This survey was drawn by a fire insurance company in November, 1879, just 6 months before the Great Fire. It was owned by William H. Reber, a tanner from Berks County. The chart to the right gives a lot of information about the business. You can see the site after the fire here.
Survey map courtesy of the Milton Historical Society
Tanning is a smelly process used to treat animal hides to form leather. It uses tannin, or tannic acid, a material made from hemlock tree bark, to condition the hides for use as leather. Prior to tanning the hides were soaked in a lime solution for several days. The lime solution removed the hair and epidermis. The hides were then soaked in vats of tannic acid, which gave them a deep reddish-brown color (hemlock) or yellowish color (oak). Waste materials, including hair, flesh, lime, and spent tannic acid were probably disposed in the adjacent mill race, which emptied into the river.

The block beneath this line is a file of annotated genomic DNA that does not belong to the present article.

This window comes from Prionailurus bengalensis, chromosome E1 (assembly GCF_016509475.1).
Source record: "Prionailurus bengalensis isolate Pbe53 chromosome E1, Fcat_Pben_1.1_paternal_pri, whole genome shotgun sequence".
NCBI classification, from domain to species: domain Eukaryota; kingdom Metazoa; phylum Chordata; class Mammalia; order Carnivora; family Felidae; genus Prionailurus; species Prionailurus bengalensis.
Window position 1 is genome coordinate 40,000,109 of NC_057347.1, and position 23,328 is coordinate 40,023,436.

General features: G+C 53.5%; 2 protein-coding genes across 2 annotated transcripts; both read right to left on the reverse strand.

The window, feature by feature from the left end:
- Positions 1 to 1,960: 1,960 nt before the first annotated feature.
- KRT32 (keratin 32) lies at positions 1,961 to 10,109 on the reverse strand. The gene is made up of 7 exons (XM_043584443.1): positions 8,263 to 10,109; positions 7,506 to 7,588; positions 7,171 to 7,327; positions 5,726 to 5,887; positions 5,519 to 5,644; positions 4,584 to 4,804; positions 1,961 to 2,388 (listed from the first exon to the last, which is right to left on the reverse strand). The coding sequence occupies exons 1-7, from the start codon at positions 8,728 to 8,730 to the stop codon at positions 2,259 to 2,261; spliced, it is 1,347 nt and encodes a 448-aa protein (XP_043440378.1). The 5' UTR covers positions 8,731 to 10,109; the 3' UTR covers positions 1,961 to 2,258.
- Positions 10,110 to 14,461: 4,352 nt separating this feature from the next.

Buildings: The leach house was the place where tannin was extracted from bark for use in tanning. Processing time was two days using steam, or four without. The tanning building contained the tan vats, and rolling and drying equipment for the resulting leather. The beaming house was where the soaking, liming, and fleshing were done. The latter involved scraping over a beam with a dull knife.